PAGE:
Lead women plaintiffs in the sex discrimination case against Wal-Mart (Dukes v. Wal-Mart Stores, Inc.) today filed a briefing opposing Wal-Mart's request to the U.S. Supreme Court that it review a lower court's class action decision.
In April 2010, after nearly a decade of pre-trial wrangling, the U.S. Court of Appeals for the Ninth Circuit ruled in favor of class action status for the case. The lawsuit alleges systemic discrimination against women in compensation and promotions at Wal-Mart and its subsidiary, Sam's Club. It is the largest civil rights class action in history. Wal-Mart has lost the class action issue four times before the U.S. District and the Ninth Circuit Court of Appeals.
"This latest appeal is just another attempt to delay the case," said Betty Dukes, a Pittsburg, Calif., Wal-Mart greeter for whom the case is named. "After nearly 10 years, the women of Wal-Mart deserve our day in court."
The brief filed in opposition to Wal-Mart's Petition argues that the Ninth Circuit ruling upholding the class was proper. It states that Wal-Mart ignores the compelling facts that led the trial court--in a detailed 84-page opinion--to conclude that there was significant proof to raise an inference of company-wide pay and promotion discrimination. The evidence also showed that Wal-Mart lagged far behind its competitors in its promotion of women and long knew of the discrimination against its female employees but failed to act.
Wal-Mart's real argument, ultimately, is that "it is too big to be held accountable," according to the women's brief. "The class is large because Wal-Mart is the nation's largest employer and manages its operations and employment practices in a highly uniform and centralized manner."
The brief also states that the class certification decision in this case does not threaten employers with good records on diversity or open the floodgates to class actions.
"In fact, in the nearly four years since the Ninth Circuit first affirmed Dukes in February 2007, not a single Title VII class action - small or large - has been certified within the Ninth Circuit. In the same four-year time period, nine Title VII class actions have been certified in the federal courts across the entire country - about two cases a year. Only four of these cases involved private corporate employers.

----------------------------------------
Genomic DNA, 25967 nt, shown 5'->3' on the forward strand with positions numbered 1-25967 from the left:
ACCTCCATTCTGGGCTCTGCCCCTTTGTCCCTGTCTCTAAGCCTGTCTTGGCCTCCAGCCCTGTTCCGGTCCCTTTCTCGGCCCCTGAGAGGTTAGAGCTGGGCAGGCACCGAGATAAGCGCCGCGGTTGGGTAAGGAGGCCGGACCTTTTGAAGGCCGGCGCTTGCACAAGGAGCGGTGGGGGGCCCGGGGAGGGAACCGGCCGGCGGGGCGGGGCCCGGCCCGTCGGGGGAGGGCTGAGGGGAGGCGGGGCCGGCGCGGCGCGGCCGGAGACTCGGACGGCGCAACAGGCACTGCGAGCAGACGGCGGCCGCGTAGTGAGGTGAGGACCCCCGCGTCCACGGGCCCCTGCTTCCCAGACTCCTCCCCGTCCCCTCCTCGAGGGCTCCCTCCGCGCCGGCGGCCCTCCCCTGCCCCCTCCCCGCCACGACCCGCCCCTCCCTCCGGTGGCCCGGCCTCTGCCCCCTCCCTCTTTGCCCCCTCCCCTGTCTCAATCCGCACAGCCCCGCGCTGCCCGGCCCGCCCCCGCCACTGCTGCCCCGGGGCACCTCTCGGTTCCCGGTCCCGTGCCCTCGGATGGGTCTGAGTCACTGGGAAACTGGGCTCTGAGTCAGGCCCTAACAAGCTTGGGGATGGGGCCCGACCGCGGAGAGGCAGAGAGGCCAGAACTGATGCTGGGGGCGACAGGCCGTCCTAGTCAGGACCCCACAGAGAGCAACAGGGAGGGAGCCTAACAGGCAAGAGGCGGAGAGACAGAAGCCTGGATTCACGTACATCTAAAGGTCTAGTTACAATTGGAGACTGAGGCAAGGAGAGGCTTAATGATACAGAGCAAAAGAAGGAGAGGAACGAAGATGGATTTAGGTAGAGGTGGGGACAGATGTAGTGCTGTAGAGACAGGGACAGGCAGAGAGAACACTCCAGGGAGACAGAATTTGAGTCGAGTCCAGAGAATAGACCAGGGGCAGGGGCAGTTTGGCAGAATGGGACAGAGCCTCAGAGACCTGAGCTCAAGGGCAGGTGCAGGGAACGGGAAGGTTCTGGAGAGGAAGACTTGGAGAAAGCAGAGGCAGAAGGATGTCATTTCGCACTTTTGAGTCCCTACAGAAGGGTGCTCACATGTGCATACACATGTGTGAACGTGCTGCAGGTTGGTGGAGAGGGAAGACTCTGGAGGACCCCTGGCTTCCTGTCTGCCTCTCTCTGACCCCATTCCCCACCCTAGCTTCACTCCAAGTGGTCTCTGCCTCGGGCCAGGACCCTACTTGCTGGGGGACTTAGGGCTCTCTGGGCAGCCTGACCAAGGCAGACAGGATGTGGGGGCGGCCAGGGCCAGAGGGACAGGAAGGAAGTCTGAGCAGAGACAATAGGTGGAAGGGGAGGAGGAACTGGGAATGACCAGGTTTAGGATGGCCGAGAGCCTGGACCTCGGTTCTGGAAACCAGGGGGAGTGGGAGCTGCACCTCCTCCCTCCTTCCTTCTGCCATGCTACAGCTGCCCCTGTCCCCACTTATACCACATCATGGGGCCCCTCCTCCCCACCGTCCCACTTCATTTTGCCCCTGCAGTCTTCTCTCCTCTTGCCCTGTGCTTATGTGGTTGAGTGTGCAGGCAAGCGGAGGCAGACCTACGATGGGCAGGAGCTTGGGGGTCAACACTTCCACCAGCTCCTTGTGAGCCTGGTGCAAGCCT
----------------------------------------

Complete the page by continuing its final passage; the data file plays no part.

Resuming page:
"The very small number of Title VII class action cases certified in the recent past underscores another important point... It highlights how different Wal-Mart is from the typical employer. Wal-Mart is a uniquely large and unusually uniform and centralized company." Wal-Mart has lagged far behind its competitors in its promotion of women. The evidence against Wal-Mart fully supports a class action.
The Supreme Court is expected to decide whether to take the case by the end of the year.
For more information and a copy of the Opposition brief, visit www.walmartclass.com.
Dukes v. Wal-Mart plaintiffs are represented by The Impact Fund, Berkeley, Calif; Cohen Milstein Sellers & Toll, PLLC, Washington, DC; Equal Rights Advocates (ERA), San Francisco; Davis Cowell & Bowe, San Francisco; Public Justice Center, Baltimore; and Tinkler Law Firm and Merit Bennett, Santa Fe, N.M. SOURCE Cohen Milstein Sellers & Toll PLLC